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The Laws of Thought

A Thematic Compilation by Avi Sion

Blog posts : "Logic"

1. The Foundations of Logic

 

Logic is founded on certain ‘laws of thought’, which were first formulated by Aristotle, an ancient Greek philosopher. We shall describe them separately here, and later consider their collective significance.

 

1.     The Law of Identity

 

The Law of Identity is an impe…

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2. Logical Relations

 

1.     True or False

 

Reality and illusion are attributes of phenomena. When we turn our attention to the implicit ‘consciousness’ of these phenomena, we correspondingly regard the consciousness as realistic or unrealistic. The consciousness, as a sort of peculiar relation betwee…

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3. Credibility

 

1.     Ground of the Laws

 

We began our study by presenting the laws of thought — the Laws of Identity, of Contradiction, and of the Excluded Middle — as the foundations of logic. We can see, as we proceed, that these first principles are repeatedly appealed to in reasoning and v…

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4. Paradoxes

 

A very important field of logic is that dealing with paradox, for it provides us with a powerful tool for establishing some of the most fundamental certainties of this science. It allows us to claim for epistemology and ontology the status of true sciences, instead of mere speculative digres…

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5. Double Paradoxes

 

1.     Definition

 

We have seen that logical propositions of the form ‘if P, then nonP’ (which equals to ‘nonP’) or ‘if nonP, then P’ (which equals to ‘P’), are perfectly legal. They signify that the antecedent is self-contradictory and logically impossible, and that the conseque…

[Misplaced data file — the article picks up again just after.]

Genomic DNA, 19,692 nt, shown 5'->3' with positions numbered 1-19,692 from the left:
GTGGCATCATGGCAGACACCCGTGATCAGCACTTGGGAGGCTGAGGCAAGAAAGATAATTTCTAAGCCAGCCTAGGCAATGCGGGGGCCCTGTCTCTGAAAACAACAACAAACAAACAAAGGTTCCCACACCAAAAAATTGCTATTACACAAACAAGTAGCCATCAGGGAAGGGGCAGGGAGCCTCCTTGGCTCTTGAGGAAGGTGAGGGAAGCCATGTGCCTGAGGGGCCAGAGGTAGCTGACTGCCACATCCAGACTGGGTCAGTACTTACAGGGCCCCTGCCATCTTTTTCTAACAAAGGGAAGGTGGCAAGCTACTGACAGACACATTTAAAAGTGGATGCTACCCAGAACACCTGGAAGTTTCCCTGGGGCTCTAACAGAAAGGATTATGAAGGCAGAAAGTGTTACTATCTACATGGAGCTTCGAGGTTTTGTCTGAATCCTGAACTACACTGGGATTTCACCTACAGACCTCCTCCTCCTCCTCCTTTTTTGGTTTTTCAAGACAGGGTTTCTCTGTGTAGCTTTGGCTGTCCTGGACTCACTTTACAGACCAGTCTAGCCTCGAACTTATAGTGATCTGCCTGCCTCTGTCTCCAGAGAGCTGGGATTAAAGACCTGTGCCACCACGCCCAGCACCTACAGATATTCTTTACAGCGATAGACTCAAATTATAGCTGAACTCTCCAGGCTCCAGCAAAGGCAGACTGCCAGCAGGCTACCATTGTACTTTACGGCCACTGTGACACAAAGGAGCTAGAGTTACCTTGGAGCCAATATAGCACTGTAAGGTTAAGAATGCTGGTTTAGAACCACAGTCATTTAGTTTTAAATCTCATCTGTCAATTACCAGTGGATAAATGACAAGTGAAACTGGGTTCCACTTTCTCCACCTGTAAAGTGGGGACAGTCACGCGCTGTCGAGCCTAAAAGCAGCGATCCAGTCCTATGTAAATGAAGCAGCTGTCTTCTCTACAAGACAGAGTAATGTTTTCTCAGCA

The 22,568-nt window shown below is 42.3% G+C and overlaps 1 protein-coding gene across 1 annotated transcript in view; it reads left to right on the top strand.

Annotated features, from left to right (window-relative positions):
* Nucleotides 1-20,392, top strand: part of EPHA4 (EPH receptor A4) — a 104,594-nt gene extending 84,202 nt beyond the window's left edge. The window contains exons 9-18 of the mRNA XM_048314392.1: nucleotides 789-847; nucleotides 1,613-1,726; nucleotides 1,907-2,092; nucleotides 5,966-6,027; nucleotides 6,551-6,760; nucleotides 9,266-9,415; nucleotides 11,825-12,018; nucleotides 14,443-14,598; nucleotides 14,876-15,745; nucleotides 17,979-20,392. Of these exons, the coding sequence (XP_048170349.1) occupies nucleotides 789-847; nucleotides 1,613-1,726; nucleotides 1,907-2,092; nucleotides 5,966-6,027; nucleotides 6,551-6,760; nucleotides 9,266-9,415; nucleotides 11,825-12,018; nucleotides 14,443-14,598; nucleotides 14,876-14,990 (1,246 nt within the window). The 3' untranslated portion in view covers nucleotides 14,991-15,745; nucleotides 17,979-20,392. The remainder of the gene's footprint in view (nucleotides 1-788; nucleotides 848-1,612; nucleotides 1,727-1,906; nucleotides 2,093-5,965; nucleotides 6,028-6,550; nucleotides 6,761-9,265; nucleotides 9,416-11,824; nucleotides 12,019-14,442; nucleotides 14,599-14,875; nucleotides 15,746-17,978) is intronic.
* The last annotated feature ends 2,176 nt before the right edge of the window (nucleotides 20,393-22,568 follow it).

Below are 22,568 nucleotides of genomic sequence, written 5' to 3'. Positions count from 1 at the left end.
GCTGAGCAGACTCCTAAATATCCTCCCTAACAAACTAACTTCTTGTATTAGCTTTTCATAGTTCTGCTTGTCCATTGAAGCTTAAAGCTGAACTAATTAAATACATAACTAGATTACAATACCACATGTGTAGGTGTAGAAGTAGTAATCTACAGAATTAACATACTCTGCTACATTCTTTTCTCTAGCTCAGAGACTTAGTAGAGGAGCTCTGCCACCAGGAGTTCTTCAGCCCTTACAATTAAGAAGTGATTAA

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6. The Tetralemma

 

1.     The Tetralemma

 

Western philosophical and scientific thought is based on Aristotelian logic, whose founding principles are the three “Laws of Thought”. These can be briefly stated as “A is A” (Identity), “Nothing is both A and non-A” (Non-contradiction) and “Nothing is nei…

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7. A New Phenomenology

 

1.     Phenomenology

 

Phenomenology may be defined as the study of appearances as such. By an ‘appearance’ is meant any existent which impinges on consciousness, anything cognized, irrespective of any judgment as to whether it be ‘real’ or ‘illusory.’ The evaluation of a particul…

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8. Existence, Appearance, Reality and Illusion

 

1.     Appearance and Other Large Concepts

 

By ‘appearance’ is meant, first of all, anything and everything – but upon reflection, more specifically anything which ‘comes to mind,’ by whatever means. This is not a definition, but an indication. The term appearance is too fundam…

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9. Compatibility or Incompatibility

 

1.     Apprehension

 

Allied to sameness and difference are the concepts of compatibility or incompatibility, which underlie what Aristotle has called the three ‘laws of thought’ – identity, non-contradiction and exclusion-of-the-middle. How do we apprehend things (percepts, intui…

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10. Thinking Logically

 

1.     Logical Attitudes

 

Logic is usually presented for study as a static description and prescription of forms of proposition and arguments, so that we forget that it is essentially an activity, a psychic act. Even the three Laws of Thought have to be looked at in this perspect…